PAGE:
Is membership in an auto club worthwhile? That depends a lot on your mechanical skills, the age of your car and if you see emergency road service as the principal benefit.
Perhaps not, if you are what Amoco's Rudy Murcinko described as the "self-reliant" driver, "a person who can fend for himself." A good amateur mechanic, able to make his or her own repairs, certainly would fall into that category.
You might also find the emergency services unnecessary if you keep your car well-maintained, drive mostly new cars or have no history of requiring start-up or road service.
On the other hand, many drivers join AAA for "peace of mind and reassurance," said spokesman W. Allan Wilbur in the club's Falls Church headquarters. They like the idea of having someone obligated to show up if a malfunctioning car has stranded them.
Auto club managers point out that in this day of self-service gas stations many drivers are not giving their cars proper care, which means the cars may be subject to more-frequent breakdown. And with the high price of new vehicles, many Americans are holding on to the family car longer. Older cars, as their drivers unfortunately learn, tend to experience increasing problems as they roll up more miles.
If all you want from a club is emergency road assistance, it could take one to two calls a year for your membership to pay for itself. Call Carl, a Washington towing service, charges $15 to give your car a jump start. The basic cost for towing is $25 plus $1.50 a mile. That compares to annual auto club membership fees of about $30 to $50.
How fast a tow truck shows up depends on the demand for road service, according to auto club managers. A big snowstorm or an uncommonly cold morning could mean you are in for a long wait, whether or not you belong to an auto club.
Beyond emergency road assistance, drivers considering auto club membership should ask themselves how often they might use the other benefits. Will they read a quarterly magazine? Would it be helpful to have somebody plot a tour route? Will they use car-rental or hotel and motel discounts? Do they need additional accidental death coverage beyond any other coverage they may already have? Is payment of hotel and meal expenses comforting if they have to wait for repair of a car damaged in an out-of-town accident?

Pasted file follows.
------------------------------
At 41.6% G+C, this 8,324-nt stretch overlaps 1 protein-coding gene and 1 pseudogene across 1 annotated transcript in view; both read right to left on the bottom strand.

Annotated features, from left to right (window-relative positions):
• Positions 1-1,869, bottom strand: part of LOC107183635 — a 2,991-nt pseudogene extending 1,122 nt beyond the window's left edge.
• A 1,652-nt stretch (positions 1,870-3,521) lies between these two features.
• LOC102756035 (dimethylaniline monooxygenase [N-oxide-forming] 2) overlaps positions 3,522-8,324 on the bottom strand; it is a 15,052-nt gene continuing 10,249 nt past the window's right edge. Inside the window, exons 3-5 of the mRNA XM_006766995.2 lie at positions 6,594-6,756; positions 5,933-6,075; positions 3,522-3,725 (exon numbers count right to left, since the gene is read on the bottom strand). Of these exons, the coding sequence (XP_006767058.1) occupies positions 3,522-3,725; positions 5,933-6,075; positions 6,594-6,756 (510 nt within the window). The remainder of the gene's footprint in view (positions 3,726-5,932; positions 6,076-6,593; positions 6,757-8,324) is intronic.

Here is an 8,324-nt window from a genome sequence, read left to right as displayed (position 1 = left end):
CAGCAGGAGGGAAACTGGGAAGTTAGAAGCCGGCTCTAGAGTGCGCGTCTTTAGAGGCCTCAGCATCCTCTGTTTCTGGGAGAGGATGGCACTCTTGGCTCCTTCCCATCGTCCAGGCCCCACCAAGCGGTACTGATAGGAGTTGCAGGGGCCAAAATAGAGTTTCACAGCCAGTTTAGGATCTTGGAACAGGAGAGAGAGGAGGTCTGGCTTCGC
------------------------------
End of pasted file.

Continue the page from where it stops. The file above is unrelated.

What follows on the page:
Apparently, many of these benefits are attractive. About 80 percent of AAA-Potomac's membership take advantage of its tour-routing and other travel-assistance programs, according to spokesman Douglas Neilson.
If you are considering a membership, ask for an application from several clubs. Then compare the benefits offered, the amounts reimbursed and the annual cost. Pick the club that offers you the best deal for the benefits that are most important to you.
Among the major U.S. auto clubs:
Allstate Motor Club: Special benefits include emergency check cashing at Sears outlets; an accommodation directory with 14,000 listings with prices guaranteed (or the club pays the difference); and a road atlas. The club reimburses you up to $50 for emergency road help. The annual fee is $32 for member and spouse. For information: 34 Allstate Plaza, Northbrook, Ill. 60062, (800) 323-6282.
American Association of Retired Persons Motoring Plan: Membership in AARP is open to individuals 50 years of age and older for an annual fee of $5. As an AARP member, you are eligible for the Motoring Plan at an annual rate of $29.50 for two adults. Emergency road assistance is provided through Amoco's network of service facilities. Plan members get up to 20 percent discounts at participating Holiday Inns. For information: AARP, 1909 K St. NW, Washington, D.C. 20049.
American Automobile Association/AAA-Potomac: AAA and its affiliated members probably offer the largest array of traveler services, available at 1,050 offices throughout the United States and Canada. The local club, AAA-Potomac, has full-service offices at 1825 I St. NW and in Wheaton Plaza, Falls Church, Alexandria and Manassas. The offices provide full travel-agency services, sell travelers check's, issue the international driver's license, route individual motoring trips, distribute AAA regional guides free to members and assist in the preparation of passport applications.